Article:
How this fintech firm is serving the credit needs of China’s underserved
CHINESE Internet-based lenders have undergone rapid growth in recent years, with total loans booming past the US$130.7 billion mark earlier this year.
According to South China Morning Post, around 70 million startups and 270 million blue-collar workers in China are presently underserved by the country’s banking system, often finding their business loan and credit card applications rejected.
More recently, the country has made attempts to revamp the financial system through the promotion of the better use of Internet technologies to offer small loans to individuals and firms in need.
One Shenzhen-based company, Lexin Fintech Holdings, is strategically focused on serving the credit needs of educated young adults in China – a group identified as notably underserved by traditional financial institutions.
Lexin offers loan products to meet the credit needs of customers at different stages in life, including professional education, rental deposits, business investment, home purchase, as well as unexpected events impacting their finances.
Underserved target audience
According to the company, the group’s education levels and eagerness for a good credit rating translate into both high-income potential and consumption needs. Customers between the ages of 19 and 35 contributed approximately 70 percent of the total online consumer credit usage in China in 2014.
Lexin’s primary business, Fenqile, an online consumer finance platform, seeks to address the credit needs of this group through comprehensive and competitively-priced products. For example, Fenqile offers instalment shopping to customers, following in the footsteps of Chinese microcredit providers like Qudian, who raised US$900 million in their US IPO earlier this year.
Instead of directly providing loans to consumers, Lexin matches customers with other funding sources, including institutional funding partners, investors of asset-backed securities, and individual investors. The company uses a targeted and cost-effective customer acquisition strategy, which leverages its e-commerce channel, referrals, and cooperation with commercial banks.
“Paying in instalments has become a phenomenon among Internet users in China, allowing iPhones to become more affordable, particularly for young consumers who have a taste for trendy, high-quality products,” Lexin vice-president Darcy Fang Liu told SCMP.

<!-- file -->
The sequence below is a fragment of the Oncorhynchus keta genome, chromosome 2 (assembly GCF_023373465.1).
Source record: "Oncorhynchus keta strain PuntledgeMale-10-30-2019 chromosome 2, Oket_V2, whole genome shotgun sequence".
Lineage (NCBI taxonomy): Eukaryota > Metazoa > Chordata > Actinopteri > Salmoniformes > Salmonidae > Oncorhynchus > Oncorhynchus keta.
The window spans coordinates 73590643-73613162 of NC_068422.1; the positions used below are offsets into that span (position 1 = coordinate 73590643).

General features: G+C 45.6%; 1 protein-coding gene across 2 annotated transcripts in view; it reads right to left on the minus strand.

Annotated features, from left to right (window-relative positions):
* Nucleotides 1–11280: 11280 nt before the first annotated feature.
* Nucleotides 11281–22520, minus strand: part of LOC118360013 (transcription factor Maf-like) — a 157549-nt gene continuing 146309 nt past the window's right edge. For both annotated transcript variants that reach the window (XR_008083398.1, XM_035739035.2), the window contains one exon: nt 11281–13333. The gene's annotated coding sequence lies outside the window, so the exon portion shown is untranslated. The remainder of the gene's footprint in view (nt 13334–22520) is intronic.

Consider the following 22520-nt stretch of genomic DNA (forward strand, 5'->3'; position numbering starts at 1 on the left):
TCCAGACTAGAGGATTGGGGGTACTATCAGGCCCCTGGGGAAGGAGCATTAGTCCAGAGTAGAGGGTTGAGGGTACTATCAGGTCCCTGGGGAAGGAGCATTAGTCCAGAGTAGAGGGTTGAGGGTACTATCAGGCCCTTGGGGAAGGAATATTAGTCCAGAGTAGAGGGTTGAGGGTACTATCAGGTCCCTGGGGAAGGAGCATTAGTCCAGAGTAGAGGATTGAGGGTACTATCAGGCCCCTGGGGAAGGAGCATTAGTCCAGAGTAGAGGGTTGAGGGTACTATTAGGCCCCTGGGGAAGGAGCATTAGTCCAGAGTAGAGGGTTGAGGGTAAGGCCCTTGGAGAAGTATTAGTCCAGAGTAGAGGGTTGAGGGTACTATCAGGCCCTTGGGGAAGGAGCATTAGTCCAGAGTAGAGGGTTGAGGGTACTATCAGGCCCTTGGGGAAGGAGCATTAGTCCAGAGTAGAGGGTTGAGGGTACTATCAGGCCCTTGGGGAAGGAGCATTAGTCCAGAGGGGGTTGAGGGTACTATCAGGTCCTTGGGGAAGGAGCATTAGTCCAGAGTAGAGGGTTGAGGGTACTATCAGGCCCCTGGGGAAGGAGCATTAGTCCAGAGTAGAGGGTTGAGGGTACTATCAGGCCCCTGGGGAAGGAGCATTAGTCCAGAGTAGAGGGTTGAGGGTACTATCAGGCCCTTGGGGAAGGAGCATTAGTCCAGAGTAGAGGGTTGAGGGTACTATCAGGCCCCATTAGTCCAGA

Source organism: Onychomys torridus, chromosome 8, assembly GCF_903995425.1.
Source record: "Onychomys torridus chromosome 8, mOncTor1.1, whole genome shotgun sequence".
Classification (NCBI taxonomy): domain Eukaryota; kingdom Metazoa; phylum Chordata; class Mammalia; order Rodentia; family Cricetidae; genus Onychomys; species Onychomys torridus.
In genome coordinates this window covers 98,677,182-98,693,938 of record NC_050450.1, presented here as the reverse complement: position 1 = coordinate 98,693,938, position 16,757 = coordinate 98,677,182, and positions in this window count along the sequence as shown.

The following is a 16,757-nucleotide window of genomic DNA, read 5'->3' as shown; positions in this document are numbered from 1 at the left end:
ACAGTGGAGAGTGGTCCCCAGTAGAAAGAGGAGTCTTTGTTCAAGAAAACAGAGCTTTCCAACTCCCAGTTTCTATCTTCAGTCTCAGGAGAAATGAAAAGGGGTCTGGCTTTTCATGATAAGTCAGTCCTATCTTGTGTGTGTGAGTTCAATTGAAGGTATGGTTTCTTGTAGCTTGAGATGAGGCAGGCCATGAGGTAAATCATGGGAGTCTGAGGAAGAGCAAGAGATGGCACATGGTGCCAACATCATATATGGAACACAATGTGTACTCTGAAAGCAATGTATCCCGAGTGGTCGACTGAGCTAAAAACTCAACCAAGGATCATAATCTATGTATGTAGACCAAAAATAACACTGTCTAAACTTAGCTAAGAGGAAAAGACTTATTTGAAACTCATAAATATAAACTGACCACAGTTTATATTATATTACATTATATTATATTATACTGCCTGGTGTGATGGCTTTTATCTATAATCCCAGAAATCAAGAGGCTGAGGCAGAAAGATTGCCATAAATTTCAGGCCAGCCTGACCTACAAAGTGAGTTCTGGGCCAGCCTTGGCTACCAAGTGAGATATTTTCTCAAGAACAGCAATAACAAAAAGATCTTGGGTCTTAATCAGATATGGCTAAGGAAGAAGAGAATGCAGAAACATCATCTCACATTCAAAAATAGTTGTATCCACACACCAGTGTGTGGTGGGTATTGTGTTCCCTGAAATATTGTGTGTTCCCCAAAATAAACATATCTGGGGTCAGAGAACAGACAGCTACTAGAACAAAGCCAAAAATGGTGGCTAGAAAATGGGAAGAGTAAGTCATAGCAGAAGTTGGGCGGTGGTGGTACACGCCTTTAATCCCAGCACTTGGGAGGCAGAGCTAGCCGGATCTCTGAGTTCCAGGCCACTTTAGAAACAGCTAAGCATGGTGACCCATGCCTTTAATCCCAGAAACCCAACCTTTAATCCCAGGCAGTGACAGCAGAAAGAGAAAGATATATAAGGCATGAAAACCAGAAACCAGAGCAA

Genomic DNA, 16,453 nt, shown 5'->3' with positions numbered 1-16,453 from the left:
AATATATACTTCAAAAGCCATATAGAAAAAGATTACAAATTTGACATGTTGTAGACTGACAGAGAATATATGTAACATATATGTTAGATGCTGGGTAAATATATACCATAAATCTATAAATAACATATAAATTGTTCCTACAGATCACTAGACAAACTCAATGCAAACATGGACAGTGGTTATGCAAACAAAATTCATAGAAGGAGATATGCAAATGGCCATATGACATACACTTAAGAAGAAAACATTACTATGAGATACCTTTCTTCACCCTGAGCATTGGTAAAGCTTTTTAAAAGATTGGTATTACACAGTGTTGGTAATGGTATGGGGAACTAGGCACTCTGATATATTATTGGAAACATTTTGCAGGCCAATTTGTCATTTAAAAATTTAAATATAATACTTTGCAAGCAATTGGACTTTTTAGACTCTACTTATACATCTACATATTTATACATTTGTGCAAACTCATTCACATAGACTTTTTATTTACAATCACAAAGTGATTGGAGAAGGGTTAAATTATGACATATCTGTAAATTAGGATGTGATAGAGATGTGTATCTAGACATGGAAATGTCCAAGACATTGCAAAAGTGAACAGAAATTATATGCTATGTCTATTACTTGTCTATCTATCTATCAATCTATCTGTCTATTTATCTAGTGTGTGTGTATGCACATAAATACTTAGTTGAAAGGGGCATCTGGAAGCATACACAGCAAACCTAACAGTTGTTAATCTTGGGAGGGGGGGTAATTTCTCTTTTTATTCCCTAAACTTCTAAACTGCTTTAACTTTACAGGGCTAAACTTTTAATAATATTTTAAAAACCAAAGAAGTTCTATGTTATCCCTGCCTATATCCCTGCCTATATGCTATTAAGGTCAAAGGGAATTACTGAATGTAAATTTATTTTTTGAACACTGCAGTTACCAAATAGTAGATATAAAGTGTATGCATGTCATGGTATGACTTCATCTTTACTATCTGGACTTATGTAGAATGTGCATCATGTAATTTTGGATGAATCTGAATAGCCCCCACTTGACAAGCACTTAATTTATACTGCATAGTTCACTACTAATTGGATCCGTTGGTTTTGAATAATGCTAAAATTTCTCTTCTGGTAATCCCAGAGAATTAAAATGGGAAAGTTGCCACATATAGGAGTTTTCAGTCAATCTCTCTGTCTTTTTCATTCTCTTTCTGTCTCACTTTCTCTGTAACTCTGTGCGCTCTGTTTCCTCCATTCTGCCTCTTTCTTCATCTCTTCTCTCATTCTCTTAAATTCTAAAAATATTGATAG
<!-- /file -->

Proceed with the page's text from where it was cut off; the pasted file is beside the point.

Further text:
Lexin’s online consumer finance platform saw much success during the recent Singles’ Day shopping festival. During the first hour of the 24-hour shopping spree, the number of value orders on the platform rose three and six times respectively compared with the same period last year.
Apple’s latest handset, the iPhone X, was top choice among consumers using the Fenqile platform, which was available for 36 monthly instalments of CNY360.5 , with no down payment required.
Technological advances in risk management
Lexin leverages a technology infrastructure that enables effective risk management. What makes the company stand out among traditional financial institutions is the way in which it utilizes the data insights and technology capabilities of its Hawkeye credit assessment engine.
Using sophisticated algorithms and a dynamic model, Lexin can predict the income potential and behaviour of each customer. As well as this, the company utilizes machine learning to improve its risk-management capabilities.
From this, it has developed over 1,000 decisioning rules utilizing 5,000 potential data variables, accumulating a vast amount of proprietary data from over 6.5 million customers and 22 million credit applications.
This automation adoption and data capabilities enable Lexin to perform a more comprehensive credit analysis of its customers than more traditional institutions have ever been able to accomplish.
China’s stricter regulations around online consumer lending
In recent months, China has tightened regulations concerning rules on online consumer lending. In June, Beijing implemented the ban of online lenders extending credit to university students following public outrage over young people falling victim to loan sharks.
Loan sharks in China accept naked photos as collateral for female college students. https://t.co/PH3mszO5Q2 pic.twitter.com/txNZWv9baj
— eChinacities.com (@eChinacities) November 7, 2016
These victims would often be demanded to pay staggering rates of interest, often threatened by the violent collection methods of loan sharks.
In response to these regulations, Lexin said recently;
“We have closely tracked the development and implementation of new rules and regulations that are likely to affect us. We believe these requirements have created entry barriers for many market players in China and further differentiated us from our competitors.
“We will continue to ensure timely compliance with existing and new laws and regulations applicable to our business”.
Earlier this week, the company filed for an IPO in the US on the NASDAQ global market.
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